tl;dr: Home computers/networks, remote logins, and lack of common sense can poke security holes in your business if you let them. Don’t let them.
It’s easy to transition your business to fully remote work.
Well, ok, scratch that.
It’s easy to transition your business to fully remote work if you do it badly.
Don’t do it badly.
“How do I not do it badly?” you ask?
By avoiding a few major security pitfalls that businesses tend to fall into when going remote, that’s how.
And that’s why we’re back with even more tips on how not to make rookie mistakes when it comes to remote work security.
So without further ado, let’s dive in. Here are a couple major security problems you’re probably facing thanks to remote work… and how to fix them.
Connecting from home just isn’t secure
When it comes to getting your employees set up working remotely, connecting to your business is a security huge issue — maybe even the huge security issue.
Why though? Isn’t working remote as simple as accessing all the tools and services you access in the office… but from the comfort of your own home? What does security have to do with it?
Turns out? A lot.
You might think you can just ask your employees to use their own computers and their own home networks when they work from home.
You don’t know what your employees are doing on the regular on their own computers and their home internet connections. You don’t know what they’re accessing or what junk they might have on their system or what outdated software they might be using. Heck, they might not even know: their kids might use those computers to do… well, who knows what?
And you don’t want any machines that you’re less than 100% sure about connecting to your business. It’s too risky.
So what can you do? You’ve got a couple options:
- Give all your employees a work computer. It’s probably not the best option… but it’s an option. If you’re equipped to do this and end up going for it, just make sure everyone’s using their machine responsibly: set them up with a VPN and make sure they’re ONLY using the computer for work. If you have to crack the whip a little on that, do it.
- Give your employees remote control of their work computers. There are programs out there that let you use one computer to access another computer and control it. You’ll have to find a remote control tool that works for your business and employees of course. But once you’ve done that, you’re good to go. Your employees will be able to use a client on their personal computers to control their work computers directly from home.
Remote logins aren’t secure either
Logging in to your accounts isn’t as secure as it seems.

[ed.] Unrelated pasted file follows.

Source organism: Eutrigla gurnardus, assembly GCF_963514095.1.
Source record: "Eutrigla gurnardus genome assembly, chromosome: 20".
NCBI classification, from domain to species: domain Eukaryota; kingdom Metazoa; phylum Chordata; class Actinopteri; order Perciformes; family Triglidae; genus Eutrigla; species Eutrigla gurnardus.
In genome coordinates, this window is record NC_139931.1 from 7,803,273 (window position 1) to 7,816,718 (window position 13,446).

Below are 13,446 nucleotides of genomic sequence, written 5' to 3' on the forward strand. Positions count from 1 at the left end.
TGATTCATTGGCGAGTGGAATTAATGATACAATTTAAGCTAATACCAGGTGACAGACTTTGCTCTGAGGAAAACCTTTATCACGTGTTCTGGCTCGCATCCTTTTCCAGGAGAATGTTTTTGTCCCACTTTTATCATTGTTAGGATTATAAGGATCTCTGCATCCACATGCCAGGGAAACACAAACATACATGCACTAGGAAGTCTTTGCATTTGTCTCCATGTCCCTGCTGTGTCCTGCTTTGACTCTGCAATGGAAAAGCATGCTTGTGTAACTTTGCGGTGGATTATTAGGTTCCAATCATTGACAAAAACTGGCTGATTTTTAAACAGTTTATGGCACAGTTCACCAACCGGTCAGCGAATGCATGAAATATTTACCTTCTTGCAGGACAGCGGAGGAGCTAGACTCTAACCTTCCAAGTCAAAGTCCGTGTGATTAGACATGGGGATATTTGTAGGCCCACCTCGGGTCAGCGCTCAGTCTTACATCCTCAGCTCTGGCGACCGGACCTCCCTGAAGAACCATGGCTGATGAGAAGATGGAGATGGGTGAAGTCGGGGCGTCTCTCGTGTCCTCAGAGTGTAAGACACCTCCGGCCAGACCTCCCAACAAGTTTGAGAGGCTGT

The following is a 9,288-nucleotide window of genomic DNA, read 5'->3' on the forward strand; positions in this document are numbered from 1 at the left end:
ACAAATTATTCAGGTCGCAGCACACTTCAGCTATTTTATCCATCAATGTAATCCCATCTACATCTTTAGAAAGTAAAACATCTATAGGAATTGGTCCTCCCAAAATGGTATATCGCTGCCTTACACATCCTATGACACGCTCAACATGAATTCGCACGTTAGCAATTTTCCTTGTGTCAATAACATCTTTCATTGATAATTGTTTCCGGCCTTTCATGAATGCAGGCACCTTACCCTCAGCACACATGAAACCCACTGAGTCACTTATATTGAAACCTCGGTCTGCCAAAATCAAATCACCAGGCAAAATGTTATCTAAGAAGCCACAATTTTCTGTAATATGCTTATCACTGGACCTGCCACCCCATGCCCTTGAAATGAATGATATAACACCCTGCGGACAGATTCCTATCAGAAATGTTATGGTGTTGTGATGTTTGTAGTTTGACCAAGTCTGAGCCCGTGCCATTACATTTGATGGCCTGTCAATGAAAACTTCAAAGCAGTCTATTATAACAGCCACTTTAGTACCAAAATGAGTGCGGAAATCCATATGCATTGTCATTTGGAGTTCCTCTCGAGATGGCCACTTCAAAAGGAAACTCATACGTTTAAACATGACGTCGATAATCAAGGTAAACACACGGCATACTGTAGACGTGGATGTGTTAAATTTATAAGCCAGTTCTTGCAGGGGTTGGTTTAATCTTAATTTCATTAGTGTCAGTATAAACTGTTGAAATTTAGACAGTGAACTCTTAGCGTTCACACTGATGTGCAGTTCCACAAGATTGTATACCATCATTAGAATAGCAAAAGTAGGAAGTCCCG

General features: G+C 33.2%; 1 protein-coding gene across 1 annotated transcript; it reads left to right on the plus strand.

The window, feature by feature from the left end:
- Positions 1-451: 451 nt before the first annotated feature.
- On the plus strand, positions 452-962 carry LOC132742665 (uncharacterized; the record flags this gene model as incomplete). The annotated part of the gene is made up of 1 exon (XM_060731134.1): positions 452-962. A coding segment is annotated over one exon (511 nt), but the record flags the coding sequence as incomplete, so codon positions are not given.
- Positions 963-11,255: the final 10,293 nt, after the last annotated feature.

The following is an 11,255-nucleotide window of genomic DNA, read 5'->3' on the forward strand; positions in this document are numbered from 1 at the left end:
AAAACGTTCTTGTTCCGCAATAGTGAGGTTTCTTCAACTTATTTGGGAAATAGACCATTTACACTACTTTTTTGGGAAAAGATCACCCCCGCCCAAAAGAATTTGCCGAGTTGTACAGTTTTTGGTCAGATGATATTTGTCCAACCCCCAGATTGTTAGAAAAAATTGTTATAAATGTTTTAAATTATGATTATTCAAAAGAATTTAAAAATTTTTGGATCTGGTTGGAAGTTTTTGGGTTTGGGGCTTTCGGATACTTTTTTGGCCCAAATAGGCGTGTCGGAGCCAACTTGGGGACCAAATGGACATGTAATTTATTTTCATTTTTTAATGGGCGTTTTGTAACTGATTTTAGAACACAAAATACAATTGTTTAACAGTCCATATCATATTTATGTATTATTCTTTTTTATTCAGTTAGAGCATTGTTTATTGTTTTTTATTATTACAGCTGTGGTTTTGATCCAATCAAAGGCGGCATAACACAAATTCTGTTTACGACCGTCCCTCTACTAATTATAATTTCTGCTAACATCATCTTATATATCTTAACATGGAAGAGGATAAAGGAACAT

You probably use a bunch of different tools and services for your business, right? And those tools and services require passwords to get in. Pretty standard stuff nowadays.
But protecting your tools and accounts with a password alone isn’t enough anymore. Anyone who’s determined enough can crack — or in some cases even guess — a password these days. It’s not that hard.
That’s why making sure your business and its apps/tools are set up with multi-factor authentication is key.
Multi-factor authentication (MFA) adds additional login factors on top of a password, making you and your employees’ accounts a lot tougher to get into for anyone who isn’t you.
And yeah: you’re probably rolling your eyes at this right now. And you’re probably thinking:
“Who would ever get hacked?”
“We’re a small business, nothing’s gonna happen to us.”
“We’ll never be targeted.”
…or something along those lines.
Well don’t. Thinking that way is a surefire path to regret and tears as the person/group that owned you laughs all the way to the bank.
And now that people are working from home, attacks are even more prevalent than they were before. That’s why it’s absolutely essential to set up MFA at your business.
The good part? MFA and TOTP (time-based one-time password) systems aren’t that difficult to set up and can integrate with most existing login environments. (And yes, we can help you get going with MFA. /plug)
Yep. Everyone’s different. And that’s a problem.
Well, ok, let’s be more specific: the problem is that everyone has a different level of experience when it comes to working from home.
Some people — people who already work from home frequently for instance — are really good at it. These people are adept at accessing everything they need to access to get their work done at home. (Believe it or not, that can be a challenge for some people.)
Others… aren’t. Some people just aren’t tech savvy and are going to need a little more handholding to get started.
This isn’t necessarily a security problem… but it could be.
Remember how we mentioned that attacks are more prevalent now that a ton of people are working from home? Well, that’s due in part to… basically carelessness.
Phishing — targeted attacking designed to trick you into giving out your personal information — happens every day. We’ve all gotten phishing emails, right? And we all think we’re smart enough not to open them or click on any links.
But all it takes is one careless mistake.
And since some of your employees are going to be less adept than others at working from home and figuring things out on the fly and by themselves, the chances of phishing attempts actually working are a lot higher.
That’s why it’s important to train together as a team continuously, keep your guard up, and embrace best practices when it comes to security.
Keeping your employees informed will go a long way in keeping your remote setup safe.
And there you have it. Put these security practices in place and your remote-work environment will be more secure.
We’ll have more security and remote-work tips for you in the near future, so check back soon. Until then.
Affant is a managed IT service provider. Located in Orange County, California, we’ve offered our clients best-in-class IT services for over 20 years.